A new survey from the Pensions and Lifetime Savings Association (PLSA) analyses the incomes that different generations of Britons are likely to receive in retirement.

Overall, the PLSA found that of 25.5 million people in employment, 1.6 million are at high risk of falling short of a minimum income standard, while 13.6 million are at risk of not hitting their target replacement rate. PLSA director of external affairs, Graham Vidler, commented: “Automatic enrolment is set to deliver a tangible improvement in the retirement incomes of millions of people but there is still work to do. For younger savers, increasing their automatic enrolment contributions from 8% to 12% and working slightly longer puts them on track for their target replacement rate (TRR). For older workers, who have less time to save, achieving their target replacement rate may also require a decision to save more or use other assets, such as property, if they have them.”

According to the survey, millennials (those born after 1980), will experience a full basic state pension and saving through auto-enrolment, but for DC members, this will not be enough to reach a TRR. That will need higher contributions and longer working lives. Generation X, or those born between 1963 and 1980, are the generation caught between the slow decline of DB pensions and the start of automatic enrolment. Many have not saved enough in the past, and are not doing so at the low contribution rates currently applying under auto-enrolment. This means that Generation X has a higher jump to TRR than millennials. As a result, they may need to work longer and use assets such as property to generate a higher retirement income.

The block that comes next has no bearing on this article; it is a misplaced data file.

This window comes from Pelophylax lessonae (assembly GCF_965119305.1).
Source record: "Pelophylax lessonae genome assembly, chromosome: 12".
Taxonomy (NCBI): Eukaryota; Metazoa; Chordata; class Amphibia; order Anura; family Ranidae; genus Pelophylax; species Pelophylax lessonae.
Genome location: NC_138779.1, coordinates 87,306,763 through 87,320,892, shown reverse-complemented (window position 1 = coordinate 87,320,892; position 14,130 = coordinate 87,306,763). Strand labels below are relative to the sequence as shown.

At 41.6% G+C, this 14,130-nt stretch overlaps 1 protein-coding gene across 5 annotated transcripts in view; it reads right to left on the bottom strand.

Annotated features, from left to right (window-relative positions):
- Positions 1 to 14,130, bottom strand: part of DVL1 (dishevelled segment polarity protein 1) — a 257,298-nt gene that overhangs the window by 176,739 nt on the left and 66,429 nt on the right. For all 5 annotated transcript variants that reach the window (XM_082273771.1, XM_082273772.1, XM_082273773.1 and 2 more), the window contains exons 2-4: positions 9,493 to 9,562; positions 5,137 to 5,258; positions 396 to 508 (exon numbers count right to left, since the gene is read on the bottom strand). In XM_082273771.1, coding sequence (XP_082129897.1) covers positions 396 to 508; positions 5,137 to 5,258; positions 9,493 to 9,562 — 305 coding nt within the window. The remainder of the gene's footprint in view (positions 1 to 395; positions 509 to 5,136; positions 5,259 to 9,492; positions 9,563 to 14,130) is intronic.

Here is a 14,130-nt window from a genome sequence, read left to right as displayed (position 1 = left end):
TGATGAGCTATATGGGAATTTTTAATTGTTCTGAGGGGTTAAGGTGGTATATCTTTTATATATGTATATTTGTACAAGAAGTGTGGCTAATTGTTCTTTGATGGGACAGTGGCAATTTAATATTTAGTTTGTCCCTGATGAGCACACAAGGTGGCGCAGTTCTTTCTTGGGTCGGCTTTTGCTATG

The post-war baby boom generation is split between those with accrued DB pensions who have very good retirement prospects, and others with much poorer prospects. Many of the latter will have to work longer though the majority of this generation has some property wealth they can use to generate an income in retirement.


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Published: December 1, 2016
Home » PLSA survey finds generational divide in retirement prospects

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